2014 Audi Q3 S Review
Car Tested: 2014 Audi Q3 S Edition
Price OTR Mumbai: Rs. 30,40,250/-
The stick shift in the Audi Q3 S positively transforms the driving experience.
Manual transmission hasn’t been very popular in the luxury car segment and that’s the reason why the German trio has only offered automatics in the Indian market. The last time we saw a manual gearbox in a German luxury car was the second generation Mercedes C-Class (pre-2005) which came with a 6-speed manual transmission, power being channeled to the rear wheels. Now Audi going against the tide has launched a manual gearbox equipped Q3 (called the S Edition) which is front wheel driven, devoid of features, assembled in India and priced attractively to lure first time luxury car buyers. Does this slick shift really amplify the sporty quotient of the Audi Q3 S?
Exteriors – The Q3 S has the same dimensions as the regular Q3 but Audi has cut costs by giving a basic set of head and tail lights to the car, instead of the ones with LEDs. Audi is well known in India for its headlights and the lack of LED daytime running lights sort of robs away the character from the Q3 S. The vehicle does have daytime running lights (the headlight is smoked out) with the regular halogen parking lights doing the function, but in a much lesser dramatic way. The Q3 S also gets black alloy wheels (riding on 215/16 not 235/17 as seen on the press vehicle) which give it a very sporty appearance while the red paint job on our test car looks very rich. Head and tail lights aside, the Audi Q3 S is an attractive looking car. It looks sporty and the generous dimensions (compared to competition) gives it some presence.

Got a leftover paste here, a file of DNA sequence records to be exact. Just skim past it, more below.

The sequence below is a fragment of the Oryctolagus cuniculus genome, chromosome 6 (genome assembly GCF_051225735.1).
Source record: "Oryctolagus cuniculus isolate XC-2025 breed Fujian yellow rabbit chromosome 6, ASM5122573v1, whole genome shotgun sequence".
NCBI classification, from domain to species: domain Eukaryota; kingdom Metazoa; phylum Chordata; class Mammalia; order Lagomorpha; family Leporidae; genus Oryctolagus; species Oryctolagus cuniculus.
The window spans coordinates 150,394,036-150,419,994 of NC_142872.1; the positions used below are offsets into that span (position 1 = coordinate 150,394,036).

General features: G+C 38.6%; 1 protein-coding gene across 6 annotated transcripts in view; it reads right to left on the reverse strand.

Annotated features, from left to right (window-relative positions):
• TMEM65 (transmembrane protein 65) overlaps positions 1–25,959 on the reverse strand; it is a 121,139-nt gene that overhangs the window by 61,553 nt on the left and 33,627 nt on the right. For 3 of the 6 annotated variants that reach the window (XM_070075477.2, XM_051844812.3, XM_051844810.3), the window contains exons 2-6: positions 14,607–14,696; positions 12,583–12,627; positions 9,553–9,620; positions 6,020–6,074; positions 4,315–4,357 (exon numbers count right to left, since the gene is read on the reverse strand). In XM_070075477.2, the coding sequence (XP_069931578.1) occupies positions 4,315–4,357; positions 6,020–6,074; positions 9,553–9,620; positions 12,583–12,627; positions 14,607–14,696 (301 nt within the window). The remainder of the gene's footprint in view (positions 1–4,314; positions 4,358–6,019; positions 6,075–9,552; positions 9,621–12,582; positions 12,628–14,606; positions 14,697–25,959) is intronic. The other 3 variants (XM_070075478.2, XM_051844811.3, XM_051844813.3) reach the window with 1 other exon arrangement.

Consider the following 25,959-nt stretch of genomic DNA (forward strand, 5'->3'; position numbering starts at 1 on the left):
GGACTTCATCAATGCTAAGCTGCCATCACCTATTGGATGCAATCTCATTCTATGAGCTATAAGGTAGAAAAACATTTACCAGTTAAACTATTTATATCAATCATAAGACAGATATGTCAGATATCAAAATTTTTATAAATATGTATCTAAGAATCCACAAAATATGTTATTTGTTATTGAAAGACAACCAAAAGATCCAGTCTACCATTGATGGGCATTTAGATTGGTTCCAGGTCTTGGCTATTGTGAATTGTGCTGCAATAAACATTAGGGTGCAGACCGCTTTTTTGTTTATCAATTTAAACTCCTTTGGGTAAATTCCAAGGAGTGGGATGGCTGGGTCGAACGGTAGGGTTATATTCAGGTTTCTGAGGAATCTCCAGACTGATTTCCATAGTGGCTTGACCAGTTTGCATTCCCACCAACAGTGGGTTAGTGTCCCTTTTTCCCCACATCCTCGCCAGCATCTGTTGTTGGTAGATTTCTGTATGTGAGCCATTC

Interiors – Step inside and you have a normal Audi Q3 cabin but devoid of quite a lot of features. While you still get all the options in the infotainment system including Bluetooth connectivity, 6-inch screen for the MMI (the one in the Q3 S is quite basic), cruise control, powered driver seat, leather wrapped steering, six airbags, reverse parking aid, hill start assist, steering controls (all the buttons you find on the regular Q3), etc., Audi has missed out on climate control system, USB for audio, sunroof and all this is due to cost cutting. The cabin of the Q3 S is all black to continue the sporty theme on the inside. However the dashboard doesn’t look as rich as the regular Q3 which gets dual-tone brown and beige treatment with wood inserts in various parts of the cockpit.